The Kirin 980 is the first chipset – outside the iPhone at least – to use a 7nm manufacturing process, with billions of transistors packed in for good measure. It’s also the first to use the new ARM Cortex A76 cores and the new Mali-G76 GPU. The result is impressive power and performance – the Mate 20 Pro is an absolute beast. Aside from the most intensive games however, you won’t really notice the differences in day-to-day usage, although the overall experience does feel smoother than on the P20 Pro.
The Mate 20 Pro features 6GB of RAM and 128GB of storage, which is standard fare for an Android flagship in 2018. If you really want more RAM or storage – even though you don’t need it – Huawei’s partnership with Porsche Design serves up the Mate 20 RS with 8GB of RAM and up to 512GB of storage. You’ll have to pay a hefty premium for it though, and it’s ultimately unnecessary.
If you do want to bump the storage, you can. At least, kind of. Among all the more noticeable features is one that could have wider ramifications for the smartphone industry: Huawei has created a new kind of storage method. Several years ago, micro SIM cards were quickly replaced by the smaller nano SIM card, but expandable storage didn’t follow. Until now, that is. The Mate 20 Pro is the first smartphone to support the new Nano Memory technology, which Huawei hopes will become an industry standard. Huawei is the only manufacturer to make or support the Nano Memory, but the company’s CEO, Richard Yu, told us they’ve had several discussions with other companies in a bid to make this the new standard. We don’t know how much Nano Memory cards will cost but they’ll likely take several years to reach mass adoption and be as affordable as micro SD cards.
The Nano Memory card fills the second slot in the SIM card tray, and this remains one of my favorite features on Huawei devices. Since the Honor 6 Plus five years ago, Huawei flagships have offered dual SIM cards as standard – although regional and market-specific variants often disable the second SIM due to carrier pressure – and as I have four active numbers, having two SIM card slots helps reduce the number of devices I carry. In particular, the dual 4G feature means both SIMs can support active data connections – most dual SIM devices limit data to one of the two SIMs – and particularly useful is being able to forward calls from the inactive SIM to the active SIM when you’re on a call.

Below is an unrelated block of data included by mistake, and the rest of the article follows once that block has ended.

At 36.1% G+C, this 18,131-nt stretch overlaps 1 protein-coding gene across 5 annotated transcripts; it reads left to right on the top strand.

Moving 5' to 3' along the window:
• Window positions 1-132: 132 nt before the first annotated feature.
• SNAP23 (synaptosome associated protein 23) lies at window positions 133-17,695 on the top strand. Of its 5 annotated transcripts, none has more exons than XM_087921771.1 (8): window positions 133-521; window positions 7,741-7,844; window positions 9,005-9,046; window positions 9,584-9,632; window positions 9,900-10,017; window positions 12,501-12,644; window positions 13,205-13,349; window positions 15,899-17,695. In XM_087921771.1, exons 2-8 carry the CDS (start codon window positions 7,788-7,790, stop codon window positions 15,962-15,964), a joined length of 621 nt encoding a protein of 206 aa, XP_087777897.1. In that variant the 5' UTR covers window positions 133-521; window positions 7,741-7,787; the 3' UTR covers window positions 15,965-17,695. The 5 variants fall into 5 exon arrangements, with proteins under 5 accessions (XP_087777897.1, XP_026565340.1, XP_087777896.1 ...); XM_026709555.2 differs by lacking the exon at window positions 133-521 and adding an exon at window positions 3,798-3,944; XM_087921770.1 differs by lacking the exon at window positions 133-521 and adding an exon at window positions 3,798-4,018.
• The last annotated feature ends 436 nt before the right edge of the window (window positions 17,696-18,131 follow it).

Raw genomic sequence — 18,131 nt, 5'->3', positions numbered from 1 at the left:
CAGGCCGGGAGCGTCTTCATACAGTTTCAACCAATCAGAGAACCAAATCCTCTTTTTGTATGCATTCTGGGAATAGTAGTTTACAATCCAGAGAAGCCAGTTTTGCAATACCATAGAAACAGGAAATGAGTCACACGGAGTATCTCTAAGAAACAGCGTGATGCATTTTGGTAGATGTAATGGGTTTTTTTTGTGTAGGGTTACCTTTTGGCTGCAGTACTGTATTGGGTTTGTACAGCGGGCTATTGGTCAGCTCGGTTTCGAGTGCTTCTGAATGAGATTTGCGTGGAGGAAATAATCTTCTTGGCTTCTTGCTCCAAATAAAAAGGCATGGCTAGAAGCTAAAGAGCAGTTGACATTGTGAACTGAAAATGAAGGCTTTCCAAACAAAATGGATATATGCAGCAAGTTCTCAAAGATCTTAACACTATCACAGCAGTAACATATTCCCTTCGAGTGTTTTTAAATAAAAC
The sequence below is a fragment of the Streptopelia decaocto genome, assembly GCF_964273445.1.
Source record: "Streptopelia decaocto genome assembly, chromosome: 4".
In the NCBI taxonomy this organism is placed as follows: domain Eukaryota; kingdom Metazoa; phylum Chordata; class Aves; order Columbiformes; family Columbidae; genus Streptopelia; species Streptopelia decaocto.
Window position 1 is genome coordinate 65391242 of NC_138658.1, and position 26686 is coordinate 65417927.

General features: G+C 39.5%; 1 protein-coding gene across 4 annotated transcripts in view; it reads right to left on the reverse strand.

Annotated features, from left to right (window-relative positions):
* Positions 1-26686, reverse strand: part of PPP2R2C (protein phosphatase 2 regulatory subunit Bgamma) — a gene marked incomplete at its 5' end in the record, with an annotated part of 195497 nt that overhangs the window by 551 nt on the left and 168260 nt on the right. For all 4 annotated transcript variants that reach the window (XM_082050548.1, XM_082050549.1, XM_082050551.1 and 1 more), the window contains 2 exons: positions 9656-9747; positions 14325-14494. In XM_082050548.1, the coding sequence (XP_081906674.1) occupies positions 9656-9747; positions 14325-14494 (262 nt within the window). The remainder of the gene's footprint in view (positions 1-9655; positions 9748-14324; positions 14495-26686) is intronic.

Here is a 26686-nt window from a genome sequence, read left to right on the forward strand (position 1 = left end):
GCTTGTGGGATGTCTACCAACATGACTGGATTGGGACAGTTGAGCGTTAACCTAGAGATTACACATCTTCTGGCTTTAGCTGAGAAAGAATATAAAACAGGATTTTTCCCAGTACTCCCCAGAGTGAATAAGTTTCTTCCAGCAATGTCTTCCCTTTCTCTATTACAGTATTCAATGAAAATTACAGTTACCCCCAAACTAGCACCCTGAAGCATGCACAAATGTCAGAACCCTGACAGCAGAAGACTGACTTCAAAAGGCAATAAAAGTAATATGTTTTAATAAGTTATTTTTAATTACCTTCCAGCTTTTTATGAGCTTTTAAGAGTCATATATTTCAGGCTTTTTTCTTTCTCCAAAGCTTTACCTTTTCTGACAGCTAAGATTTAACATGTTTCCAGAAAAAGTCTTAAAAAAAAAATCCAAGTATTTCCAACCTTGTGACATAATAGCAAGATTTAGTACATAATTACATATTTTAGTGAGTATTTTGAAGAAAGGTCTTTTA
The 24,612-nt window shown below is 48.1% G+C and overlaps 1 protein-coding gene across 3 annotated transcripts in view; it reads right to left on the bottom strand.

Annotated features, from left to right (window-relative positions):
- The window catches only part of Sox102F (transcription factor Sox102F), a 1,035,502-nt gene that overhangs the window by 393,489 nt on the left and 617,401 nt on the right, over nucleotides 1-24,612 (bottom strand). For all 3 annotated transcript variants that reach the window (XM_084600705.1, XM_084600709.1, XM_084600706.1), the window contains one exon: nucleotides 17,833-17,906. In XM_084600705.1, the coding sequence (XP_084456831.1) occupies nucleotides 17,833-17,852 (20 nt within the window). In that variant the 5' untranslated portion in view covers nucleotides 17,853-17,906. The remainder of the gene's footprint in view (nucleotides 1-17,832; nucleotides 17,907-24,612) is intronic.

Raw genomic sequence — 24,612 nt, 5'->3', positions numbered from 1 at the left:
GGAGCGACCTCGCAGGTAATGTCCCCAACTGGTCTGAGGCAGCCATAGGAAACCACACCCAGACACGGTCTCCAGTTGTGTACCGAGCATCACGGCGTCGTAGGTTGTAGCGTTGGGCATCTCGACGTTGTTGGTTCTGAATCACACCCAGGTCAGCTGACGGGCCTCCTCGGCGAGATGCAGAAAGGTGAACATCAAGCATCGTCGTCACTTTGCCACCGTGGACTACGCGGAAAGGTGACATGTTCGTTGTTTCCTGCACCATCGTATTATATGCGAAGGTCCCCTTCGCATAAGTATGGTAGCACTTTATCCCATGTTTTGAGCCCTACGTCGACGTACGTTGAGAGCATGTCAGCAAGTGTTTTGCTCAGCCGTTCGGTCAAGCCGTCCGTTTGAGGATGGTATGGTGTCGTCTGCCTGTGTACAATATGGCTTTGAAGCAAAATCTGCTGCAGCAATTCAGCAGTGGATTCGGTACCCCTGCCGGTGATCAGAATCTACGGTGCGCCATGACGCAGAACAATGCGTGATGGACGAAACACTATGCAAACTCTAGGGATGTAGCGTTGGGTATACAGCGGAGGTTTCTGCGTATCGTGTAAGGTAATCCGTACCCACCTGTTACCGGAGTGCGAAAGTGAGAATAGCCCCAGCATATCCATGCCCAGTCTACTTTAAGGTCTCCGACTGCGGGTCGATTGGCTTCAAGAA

Like most Huawei devices, the Mate 20 Pro has stellar hardware and excellent cell reception. I’ve been using it with my EE SIM card while roaming in the US on the T-Mobile and AT&T networks, and I’ve had no coverage issues. In fact, where the Galaxy Note 9 and iPhone XS often dropped service, the Mate 20 Pro always seems to have a connection. In theory, the Mate 20 Pro supports up to 1.788Gbps on WiFi connections and 1.4Gbps thanks to the world’s first Cat 21 LTE connection. In other words – it supports really fast data connections and you’ll have no problems.
As a wireless headphones user – mainly out of convenience – the lack of a headphone jack doesn’t bother me on the Mate 20 Pro. if it bothers you, the sad fact is the writing is certainly on the wall for 3.5mm connections, at least without a USB-C audio dongle.
This is the phone that seems to have everything.
What is impressive is the way that Huawei is doing on-device audio. There’s no visible bottom speaker and instead the sound is projected out from the cavity around the USB port. It’s a little quieter when you plugged in, but for the most part, it works as well as any other bottom-firing speaker in a high-end smartphone. The bottom “speaker” handles the bass and volume, while the earpiece tweeter supports the higher frequencies and it delivers a much better audio experience than you might imagine.